Book Review: Confederate Conscription and the Struggle for Southern Soldiers


by John M. Sacher

Baton Rouge: LSU Press, 2021. Pp. xii, 268. Notes, biblio., index. $45.00. ISBN: 0807176214

Finding Soldiers for the Confederacy

John M. Sacher’s long-awaited study is the first full-blown work on Confederate conscription in nearly a hundred years, and is now the standard work on the subject. It stresses the amount of discussion and comprehensive agreement, rather than vast disapproval, branded responses inside the Confederacy, and sheds substantial light on nation-building efforts in the slave-holding states. In April 1862, pressed on all fronts, the Confederacy faced a dangerous military situation. As strong Union forces in the East were threatening Richmond, more Union troops were threatening the important railroad junction at Corinth, Mississippi, while in the Gulf of Mexico, Union naval forces were concentrated at the mouth of the Mississippi River, threatening New Orleans, the South’s largest city. Union troops outnumbered Confederate forces by 3.5- to-1, and many of the original volunteers of 1861 had signed up for one year of service and were approaching the end of their enlistments.

Responding to the looming manpower crisis, the Confederate Congress passed a national conscription law, the first to go into effect in U. S. history. This touched off a struggle for healthy white men, both for the army and on the home front, where they were needed to oversee the masses of enslaved laborers, and to help produce food and munitions for the front lines, a struggle that lasted until the end of the war.

Conscription law elicited strong responses from Southerners wanting to devise the best way to guarantee what they perceived as shared sacrifice. Most who bristled at the compulsory draft did so believing it did not align with their vision of the Confederacy. As Sacher reveals, white Southerners’ wish to safeguard their families, support their home towns, and guarantee the perpetuation of bondage of their slaves fashioned their response to enlistment in the army.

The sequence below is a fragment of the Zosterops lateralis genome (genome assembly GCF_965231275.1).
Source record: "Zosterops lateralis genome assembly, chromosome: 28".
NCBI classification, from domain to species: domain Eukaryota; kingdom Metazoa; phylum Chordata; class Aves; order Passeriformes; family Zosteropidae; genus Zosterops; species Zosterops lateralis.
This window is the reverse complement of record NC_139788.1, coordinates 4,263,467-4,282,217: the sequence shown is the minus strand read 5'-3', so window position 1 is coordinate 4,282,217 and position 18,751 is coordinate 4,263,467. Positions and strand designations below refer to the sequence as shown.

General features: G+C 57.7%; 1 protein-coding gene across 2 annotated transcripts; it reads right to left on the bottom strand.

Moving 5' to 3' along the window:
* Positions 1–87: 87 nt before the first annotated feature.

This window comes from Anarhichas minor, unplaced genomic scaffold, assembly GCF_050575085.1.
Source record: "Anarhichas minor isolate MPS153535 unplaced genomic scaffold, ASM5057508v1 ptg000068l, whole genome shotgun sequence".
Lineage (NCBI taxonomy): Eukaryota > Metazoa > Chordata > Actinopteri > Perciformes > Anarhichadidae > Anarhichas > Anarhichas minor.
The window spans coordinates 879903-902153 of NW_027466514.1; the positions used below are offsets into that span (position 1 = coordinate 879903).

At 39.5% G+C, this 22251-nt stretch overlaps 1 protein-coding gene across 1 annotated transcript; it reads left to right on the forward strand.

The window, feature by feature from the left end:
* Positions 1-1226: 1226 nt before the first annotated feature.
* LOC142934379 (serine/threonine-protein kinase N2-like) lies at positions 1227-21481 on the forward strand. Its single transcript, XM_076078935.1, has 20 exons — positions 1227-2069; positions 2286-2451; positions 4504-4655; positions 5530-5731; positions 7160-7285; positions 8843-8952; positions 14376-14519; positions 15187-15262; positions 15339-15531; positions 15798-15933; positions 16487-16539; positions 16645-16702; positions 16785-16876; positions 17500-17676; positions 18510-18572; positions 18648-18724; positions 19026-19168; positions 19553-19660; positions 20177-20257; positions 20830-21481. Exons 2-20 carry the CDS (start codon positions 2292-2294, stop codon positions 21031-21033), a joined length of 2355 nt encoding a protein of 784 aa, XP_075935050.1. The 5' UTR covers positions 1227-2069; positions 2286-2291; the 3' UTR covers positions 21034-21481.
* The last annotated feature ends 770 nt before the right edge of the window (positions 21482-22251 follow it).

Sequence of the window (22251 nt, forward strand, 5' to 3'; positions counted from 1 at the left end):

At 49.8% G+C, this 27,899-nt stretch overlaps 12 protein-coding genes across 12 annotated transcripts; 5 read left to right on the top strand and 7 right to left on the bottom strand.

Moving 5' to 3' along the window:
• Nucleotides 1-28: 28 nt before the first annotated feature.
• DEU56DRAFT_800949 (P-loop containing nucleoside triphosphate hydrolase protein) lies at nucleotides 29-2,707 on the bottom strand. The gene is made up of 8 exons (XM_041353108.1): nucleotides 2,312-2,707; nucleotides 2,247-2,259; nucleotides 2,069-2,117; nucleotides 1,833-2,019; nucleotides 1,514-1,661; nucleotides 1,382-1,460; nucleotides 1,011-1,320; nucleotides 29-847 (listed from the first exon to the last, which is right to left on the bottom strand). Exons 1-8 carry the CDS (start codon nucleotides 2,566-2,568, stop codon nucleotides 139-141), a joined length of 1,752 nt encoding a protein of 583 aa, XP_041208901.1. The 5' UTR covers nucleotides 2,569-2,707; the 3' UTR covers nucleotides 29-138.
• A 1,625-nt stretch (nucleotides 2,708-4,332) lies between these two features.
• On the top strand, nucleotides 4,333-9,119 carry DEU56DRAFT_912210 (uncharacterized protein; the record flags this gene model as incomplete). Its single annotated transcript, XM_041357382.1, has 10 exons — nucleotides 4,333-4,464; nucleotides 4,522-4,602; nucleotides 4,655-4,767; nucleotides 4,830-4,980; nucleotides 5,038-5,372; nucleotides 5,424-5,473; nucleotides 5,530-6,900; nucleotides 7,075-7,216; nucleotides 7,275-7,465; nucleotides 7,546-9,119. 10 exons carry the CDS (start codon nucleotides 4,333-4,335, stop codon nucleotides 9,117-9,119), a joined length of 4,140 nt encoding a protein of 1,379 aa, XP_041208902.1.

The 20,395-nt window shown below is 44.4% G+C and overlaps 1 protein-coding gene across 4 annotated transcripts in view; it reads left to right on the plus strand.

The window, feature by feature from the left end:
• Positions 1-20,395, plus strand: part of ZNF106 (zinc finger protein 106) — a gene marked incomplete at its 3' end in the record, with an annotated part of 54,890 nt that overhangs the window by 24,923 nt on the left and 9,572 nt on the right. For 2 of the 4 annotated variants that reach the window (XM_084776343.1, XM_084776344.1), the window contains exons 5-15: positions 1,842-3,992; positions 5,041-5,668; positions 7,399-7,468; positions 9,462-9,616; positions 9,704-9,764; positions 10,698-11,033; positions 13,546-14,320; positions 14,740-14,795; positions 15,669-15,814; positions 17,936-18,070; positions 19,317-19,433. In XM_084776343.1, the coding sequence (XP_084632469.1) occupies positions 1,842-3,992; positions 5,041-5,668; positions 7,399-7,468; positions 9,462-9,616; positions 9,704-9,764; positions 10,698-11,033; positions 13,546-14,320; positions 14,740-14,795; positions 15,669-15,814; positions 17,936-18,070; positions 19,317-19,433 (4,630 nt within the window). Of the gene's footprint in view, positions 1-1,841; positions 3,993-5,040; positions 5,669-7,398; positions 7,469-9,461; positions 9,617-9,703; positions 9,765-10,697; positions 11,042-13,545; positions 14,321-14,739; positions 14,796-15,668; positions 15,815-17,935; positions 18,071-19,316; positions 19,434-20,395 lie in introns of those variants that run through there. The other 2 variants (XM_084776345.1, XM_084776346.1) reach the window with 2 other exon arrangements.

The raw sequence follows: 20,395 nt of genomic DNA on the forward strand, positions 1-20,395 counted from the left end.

For four years, the C.S.A. attempted to secure victory on the battle fields while concurrently encouraging their dream of singular freedom for whites and states' rights. While they were unsuccessful in securing that objective, Sacher demonstrates that Southerners’ responses to conscription did not determine their devotion to the Confederate cause. Instead, the application of the draft prompted an examination of the costs, physical and ideological, of the Confederacy’s insatiable desire for more soldiers.

This valuable book examines the largely forgotten failures of the successive conscription laws, with their many loopholes for the rich and those with important civil posts or specialized occupations, in their efforts to find enough troops desperately needed by the armies. These efforts to raise troops through conscription did replenish the ranks, but the draft was unpopular, widely evaded, and even resisted with violence.

Readers may not agree with all of Sacher’s conclusions, but he certainly invites new debate on one factor in the Confederacy’s unsuccessful effort to win the war. Sacher cites the opposition voiced by common citizens, soldiers, and even officers to the exemptions embodied in the various acts, notably substitution and the “Twenty Negro Law”, which promoted the idea that it was a “rich man’s war, and a poor man’s fight”. In addition, the centralizing tendencies that conscription required, caused clashes between Jefferson Davis and various governors, such as Georgia’s Joseph Brown, over erosion of state rights, contrary to the decentralized ideal of a the Southern Confederacy. Sacher concurs with historian James McPherson’s conclusion that Conscription was the most unpopular act of the Confederate government.

Confederate Conscription And The Struggle For Southern Soldiers is an excellent work, interesting and a fast read, and is especially recommended for individuals interested in the often overlooked subject of the draft in the Civil War.


Our Reviewer: David Marshall has been a high school American history teacher in the Miami-Dade School district for more than three decades. A life-long Civil War enthusiast, David is president of the Miami Civil War Round Table Book Club. In addition to numerous reviews in Civil War News and other publications, he has given presentations to Civil War Round Tables on Joshua Chamberlain, Ulysses S. Grant, Abraham Lincoln, the Battle of Gettysburg, and the common soldier. His previous reviews here include, Lincoln Comes to Gettysburg, Passing Through the Fire: Joshua Lawrence Chamberlain in the Civil War, The Summer of ’63: Vicksburg and Tullahoma, Crosshairs on the Capital: Jubal Early’s Raid on Washington, Ends of War: The Unfinished Fight of Lee's Army after Appomattox, Voices of the Army of the Potomac, The Record of Murders and Outrages, Gettysburg 1963, and No Common Ground.





Note: Confederate Conscription and the Struggle for Southern Soldiers is also available in e-editions.

StrategyPage reviews are published in cooperation with The New York Military Affairs Symposium

Reviewer: David Marshall   

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